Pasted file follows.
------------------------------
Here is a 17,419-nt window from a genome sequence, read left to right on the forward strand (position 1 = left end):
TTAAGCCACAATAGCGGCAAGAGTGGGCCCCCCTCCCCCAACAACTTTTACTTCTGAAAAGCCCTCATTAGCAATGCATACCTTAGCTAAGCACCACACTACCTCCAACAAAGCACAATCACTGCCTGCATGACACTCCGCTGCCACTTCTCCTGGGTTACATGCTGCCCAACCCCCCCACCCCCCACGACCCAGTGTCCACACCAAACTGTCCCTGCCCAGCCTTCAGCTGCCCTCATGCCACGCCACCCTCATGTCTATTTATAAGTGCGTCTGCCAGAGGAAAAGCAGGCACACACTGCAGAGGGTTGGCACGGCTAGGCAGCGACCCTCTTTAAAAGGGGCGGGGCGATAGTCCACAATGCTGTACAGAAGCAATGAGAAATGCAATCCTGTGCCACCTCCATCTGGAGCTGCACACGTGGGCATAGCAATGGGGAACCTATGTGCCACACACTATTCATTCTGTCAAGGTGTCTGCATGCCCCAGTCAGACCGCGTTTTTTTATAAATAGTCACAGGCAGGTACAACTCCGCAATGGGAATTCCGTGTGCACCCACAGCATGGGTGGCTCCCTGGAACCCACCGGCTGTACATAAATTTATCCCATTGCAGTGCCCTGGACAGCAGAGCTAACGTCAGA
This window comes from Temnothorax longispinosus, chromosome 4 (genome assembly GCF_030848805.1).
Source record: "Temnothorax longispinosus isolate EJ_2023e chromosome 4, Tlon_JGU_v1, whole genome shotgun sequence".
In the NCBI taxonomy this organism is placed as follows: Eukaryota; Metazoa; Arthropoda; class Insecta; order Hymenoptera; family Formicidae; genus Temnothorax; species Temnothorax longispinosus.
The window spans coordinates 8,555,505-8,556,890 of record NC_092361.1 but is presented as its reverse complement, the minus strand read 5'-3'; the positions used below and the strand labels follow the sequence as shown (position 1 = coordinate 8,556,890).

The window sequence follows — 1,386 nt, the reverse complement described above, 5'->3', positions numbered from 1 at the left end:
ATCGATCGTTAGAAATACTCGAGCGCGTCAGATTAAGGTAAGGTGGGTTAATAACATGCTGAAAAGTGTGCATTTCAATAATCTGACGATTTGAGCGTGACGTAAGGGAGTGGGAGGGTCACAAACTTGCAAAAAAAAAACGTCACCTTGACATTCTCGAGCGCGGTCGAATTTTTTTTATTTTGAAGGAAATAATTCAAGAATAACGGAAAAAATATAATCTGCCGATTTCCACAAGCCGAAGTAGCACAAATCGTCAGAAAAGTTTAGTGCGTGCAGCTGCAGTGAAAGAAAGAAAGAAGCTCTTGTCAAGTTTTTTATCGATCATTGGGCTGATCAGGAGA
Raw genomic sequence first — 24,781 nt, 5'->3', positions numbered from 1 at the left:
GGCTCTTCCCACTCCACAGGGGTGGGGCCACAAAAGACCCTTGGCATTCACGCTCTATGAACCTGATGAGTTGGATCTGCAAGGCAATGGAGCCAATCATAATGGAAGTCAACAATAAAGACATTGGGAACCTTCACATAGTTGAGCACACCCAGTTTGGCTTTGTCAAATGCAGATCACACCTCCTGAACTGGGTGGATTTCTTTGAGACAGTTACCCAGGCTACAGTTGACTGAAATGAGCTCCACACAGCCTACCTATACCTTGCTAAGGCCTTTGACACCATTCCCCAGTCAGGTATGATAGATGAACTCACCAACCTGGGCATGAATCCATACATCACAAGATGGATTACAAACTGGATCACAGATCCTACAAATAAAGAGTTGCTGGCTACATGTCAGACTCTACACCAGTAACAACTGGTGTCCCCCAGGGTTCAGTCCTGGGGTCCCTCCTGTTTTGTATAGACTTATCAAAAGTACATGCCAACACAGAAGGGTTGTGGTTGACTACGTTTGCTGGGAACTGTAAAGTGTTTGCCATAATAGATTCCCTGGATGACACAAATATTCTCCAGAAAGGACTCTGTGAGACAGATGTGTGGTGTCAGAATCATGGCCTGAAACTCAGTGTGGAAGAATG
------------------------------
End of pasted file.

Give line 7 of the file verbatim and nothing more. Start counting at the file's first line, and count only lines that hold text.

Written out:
The window sequence follows — 1,386 nt, the reverse complement described above, 5'->3', positions numbered from 1 at the left end: